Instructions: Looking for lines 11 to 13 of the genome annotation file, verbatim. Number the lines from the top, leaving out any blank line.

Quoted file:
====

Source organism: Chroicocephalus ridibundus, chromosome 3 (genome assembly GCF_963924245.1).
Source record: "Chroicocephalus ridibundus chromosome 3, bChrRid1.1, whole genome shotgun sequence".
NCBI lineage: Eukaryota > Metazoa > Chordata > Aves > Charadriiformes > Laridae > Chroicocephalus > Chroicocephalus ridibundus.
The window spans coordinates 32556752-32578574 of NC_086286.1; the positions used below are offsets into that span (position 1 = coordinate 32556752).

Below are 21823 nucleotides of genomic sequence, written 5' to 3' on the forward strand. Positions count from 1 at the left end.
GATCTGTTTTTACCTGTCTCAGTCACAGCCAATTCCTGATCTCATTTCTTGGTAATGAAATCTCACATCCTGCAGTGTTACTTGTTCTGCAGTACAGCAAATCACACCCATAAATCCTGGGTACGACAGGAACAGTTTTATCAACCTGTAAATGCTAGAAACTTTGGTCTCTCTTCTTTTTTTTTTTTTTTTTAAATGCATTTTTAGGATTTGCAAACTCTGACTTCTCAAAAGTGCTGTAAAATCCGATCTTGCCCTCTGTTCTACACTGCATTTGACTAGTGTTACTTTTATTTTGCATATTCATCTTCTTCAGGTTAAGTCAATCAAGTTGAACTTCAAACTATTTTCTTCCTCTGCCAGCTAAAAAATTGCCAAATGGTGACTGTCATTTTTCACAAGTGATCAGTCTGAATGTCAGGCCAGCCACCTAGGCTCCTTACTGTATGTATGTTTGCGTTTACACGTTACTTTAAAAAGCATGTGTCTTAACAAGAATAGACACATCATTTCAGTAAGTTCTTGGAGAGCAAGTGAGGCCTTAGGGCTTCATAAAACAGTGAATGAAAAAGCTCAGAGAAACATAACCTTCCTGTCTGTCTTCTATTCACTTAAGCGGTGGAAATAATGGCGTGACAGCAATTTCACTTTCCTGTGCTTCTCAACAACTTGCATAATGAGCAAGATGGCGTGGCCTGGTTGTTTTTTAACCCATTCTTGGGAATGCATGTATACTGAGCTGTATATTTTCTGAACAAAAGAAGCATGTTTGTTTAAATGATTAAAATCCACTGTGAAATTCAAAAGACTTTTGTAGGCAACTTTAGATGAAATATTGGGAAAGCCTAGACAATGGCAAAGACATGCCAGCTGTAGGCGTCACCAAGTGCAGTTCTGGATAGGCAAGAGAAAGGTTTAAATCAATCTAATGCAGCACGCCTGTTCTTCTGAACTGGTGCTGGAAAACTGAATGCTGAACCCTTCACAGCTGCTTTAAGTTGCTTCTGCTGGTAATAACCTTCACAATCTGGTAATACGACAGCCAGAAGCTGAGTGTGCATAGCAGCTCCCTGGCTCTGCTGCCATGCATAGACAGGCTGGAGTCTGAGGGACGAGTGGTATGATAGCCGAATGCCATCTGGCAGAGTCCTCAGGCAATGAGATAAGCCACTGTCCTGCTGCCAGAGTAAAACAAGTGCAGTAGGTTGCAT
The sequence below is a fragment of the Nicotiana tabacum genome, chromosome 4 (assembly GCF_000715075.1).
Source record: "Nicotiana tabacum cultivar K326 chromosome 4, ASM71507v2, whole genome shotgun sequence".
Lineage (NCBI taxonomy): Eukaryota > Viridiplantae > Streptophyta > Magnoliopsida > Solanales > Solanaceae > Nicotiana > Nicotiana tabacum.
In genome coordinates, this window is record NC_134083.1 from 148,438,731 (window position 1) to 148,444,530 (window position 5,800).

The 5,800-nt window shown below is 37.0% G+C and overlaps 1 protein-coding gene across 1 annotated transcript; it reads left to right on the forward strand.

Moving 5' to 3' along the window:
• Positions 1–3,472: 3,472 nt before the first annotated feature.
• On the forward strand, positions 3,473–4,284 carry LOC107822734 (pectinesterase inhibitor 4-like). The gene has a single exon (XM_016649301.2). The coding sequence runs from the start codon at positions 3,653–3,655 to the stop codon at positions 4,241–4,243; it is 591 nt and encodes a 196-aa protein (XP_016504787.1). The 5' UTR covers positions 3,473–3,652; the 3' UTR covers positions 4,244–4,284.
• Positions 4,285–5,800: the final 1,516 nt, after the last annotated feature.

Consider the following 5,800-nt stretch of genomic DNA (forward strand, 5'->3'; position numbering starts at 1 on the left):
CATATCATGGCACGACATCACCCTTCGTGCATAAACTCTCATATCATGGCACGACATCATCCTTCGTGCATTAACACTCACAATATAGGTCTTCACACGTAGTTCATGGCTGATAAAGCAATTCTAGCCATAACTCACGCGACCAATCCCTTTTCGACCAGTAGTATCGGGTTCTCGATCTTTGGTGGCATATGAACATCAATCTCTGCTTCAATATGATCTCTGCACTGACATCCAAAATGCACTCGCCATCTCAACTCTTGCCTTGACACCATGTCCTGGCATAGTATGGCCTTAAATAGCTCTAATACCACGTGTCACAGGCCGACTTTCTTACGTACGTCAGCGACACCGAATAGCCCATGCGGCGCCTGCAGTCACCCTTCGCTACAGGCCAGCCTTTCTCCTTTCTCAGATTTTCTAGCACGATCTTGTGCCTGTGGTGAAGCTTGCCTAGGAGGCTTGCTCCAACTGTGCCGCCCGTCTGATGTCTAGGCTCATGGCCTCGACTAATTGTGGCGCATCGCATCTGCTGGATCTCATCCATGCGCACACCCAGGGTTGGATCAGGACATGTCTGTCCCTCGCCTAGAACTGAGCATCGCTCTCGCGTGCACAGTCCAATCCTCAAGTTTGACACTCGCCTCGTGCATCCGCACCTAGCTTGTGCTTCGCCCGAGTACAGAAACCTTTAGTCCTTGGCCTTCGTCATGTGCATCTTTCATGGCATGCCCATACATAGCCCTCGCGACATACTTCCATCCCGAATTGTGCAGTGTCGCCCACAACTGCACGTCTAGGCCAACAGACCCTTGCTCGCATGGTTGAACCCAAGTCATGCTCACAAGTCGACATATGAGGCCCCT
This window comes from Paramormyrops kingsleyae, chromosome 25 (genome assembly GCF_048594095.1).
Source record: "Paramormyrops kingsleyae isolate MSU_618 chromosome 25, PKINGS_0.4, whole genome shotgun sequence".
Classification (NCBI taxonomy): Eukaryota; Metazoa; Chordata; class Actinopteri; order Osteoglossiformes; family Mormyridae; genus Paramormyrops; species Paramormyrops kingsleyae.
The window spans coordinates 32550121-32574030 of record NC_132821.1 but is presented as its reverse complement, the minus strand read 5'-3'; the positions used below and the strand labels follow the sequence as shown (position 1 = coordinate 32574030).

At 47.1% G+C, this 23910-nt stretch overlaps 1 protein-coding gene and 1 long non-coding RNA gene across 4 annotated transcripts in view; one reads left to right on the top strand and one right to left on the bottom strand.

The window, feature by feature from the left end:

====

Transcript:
The 5,800-nt window shown below is 37.0% G+C and overlaps 1 protein-coding gene across 1 annotated transcript; it reads left to right on the forward strand.

Moving 5' to 3' along the window:
• Positions 1–3,472: 3,472 nt before the first annotated feature.